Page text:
Sometimes, focusing on a task is easier said than done. With all the distractions around us, getting a simple task done might require much mental effort. If this is you, then try these Focus gummies. As the name suggests, these gummies are made to boost cognitive functioning and let you get the best out of your brain. They are made with THCV and Lion's Mane extracts – a potent combination that makes you focus on your tasks better.

Final Thoughts

New scientific discoveries about the potential health benefits of cannabis are encouraging. Moreover, the fact that cannabinoids like CBD are way less toxic than some conventional medications, while equally effective, is a distinct advantage.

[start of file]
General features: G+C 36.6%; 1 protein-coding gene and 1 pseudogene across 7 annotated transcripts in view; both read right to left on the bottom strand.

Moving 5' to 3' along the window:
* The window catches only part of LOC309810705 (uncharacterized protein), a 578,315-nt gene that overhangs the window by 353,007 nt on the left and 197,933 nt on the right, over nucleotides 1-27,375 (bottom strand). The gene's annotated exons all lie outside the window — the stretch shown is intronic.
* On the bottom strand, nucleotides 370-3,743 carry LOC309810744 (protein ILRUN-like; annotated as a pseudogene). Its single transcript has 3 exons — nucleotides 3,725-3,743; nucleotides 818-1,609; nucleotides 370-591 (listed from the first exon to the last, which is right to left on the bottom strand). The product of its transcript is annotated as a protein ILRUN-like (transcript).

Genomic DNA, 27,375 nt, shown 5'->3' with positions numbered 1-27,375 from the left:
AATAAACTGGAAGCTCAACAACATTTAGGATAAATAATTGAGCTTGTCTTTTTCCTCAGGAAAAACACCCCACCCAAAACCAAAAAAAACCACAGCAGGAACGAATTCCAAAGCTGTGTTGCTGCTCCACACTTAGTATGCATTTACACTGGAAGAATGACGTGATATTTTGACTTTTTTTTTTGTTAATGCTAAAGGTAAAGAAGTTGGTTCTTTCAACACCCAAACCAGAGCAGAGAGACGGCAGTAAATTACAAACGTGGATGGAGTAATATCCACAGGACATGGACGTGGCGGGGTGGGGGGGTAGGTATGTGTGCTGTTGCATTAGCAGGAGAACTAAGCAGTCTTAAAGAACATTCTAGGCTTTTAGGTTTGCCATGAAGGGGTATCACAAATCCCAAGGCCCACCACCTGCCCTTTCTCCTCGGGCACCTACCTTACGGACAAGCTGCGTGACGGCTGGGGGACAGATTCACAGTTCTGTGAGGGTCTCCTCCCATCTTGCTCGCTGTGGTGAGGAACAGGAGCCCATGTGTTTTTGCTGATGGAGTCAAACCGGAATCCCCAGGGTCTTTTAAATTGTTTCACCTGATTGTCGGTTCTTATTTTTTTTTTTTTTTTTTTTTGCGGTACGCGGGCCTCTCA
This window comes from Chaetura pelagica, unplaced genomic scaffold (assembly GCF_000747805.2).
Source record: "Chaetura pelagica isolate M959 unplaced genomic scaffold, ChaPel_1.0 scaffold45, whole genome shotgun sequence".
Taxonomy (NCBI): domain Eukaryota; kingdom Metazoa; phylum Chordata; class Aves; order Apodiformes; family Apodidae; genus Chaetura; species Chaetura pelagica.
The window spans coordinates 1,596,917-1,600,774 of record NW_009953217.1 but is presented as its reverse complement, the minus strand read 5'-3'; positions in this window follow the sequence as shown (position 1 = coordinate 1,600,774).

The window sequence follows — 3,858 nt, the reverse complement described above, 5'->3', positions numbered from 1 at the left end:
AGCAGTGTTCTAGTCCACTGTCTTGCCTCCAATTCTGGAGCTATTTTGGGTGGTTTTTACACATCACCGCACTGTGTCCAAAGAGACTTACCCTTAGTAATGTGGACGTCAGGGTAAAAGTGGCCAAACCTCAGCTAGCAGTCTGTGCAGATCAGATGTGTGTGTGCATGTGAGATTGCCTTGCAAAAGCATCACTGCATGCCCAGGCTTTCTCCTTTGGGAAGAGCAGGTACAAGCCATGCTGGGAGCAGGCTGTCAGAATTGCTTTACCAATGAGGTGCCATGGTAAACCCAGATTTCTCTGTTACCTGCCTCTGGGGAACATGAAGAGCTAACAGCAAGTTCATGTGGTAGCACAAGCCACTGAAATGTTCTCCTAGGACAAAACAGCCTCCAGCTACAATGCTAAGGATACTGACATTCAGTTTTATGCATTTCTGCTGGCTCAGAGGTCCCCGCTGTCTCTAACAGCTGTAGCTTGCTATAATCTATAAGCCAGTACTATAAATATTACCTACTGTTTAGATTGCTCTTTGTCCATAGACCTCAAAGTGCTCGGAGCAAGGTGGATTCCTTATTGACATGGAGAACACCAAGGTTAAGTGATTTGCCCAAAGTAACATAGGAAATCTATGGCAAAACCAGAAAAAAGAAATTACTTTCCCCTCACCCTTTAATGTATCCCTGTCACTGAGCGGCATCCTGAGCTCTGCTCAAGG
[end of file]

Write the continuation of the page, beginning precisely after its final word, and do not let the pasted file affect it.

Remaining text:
However, we advocate for informed supplementing. Always consult a qualified medical professional before taking cannabis-based supplements. 

Though generally well tolerated by people, some cannabinoids can have unwanted side effects. Others may interact with conventional medications and lessen or increase their potency. 

People with certain conditions, e.g., pregnancy, liver disease, etc., are also advised to keep off cannabinoids. While our products are designed to help, we remain mindful that research is still underway and cannabinoids are not a cure for everything. Always use them in moderation with proper guidance.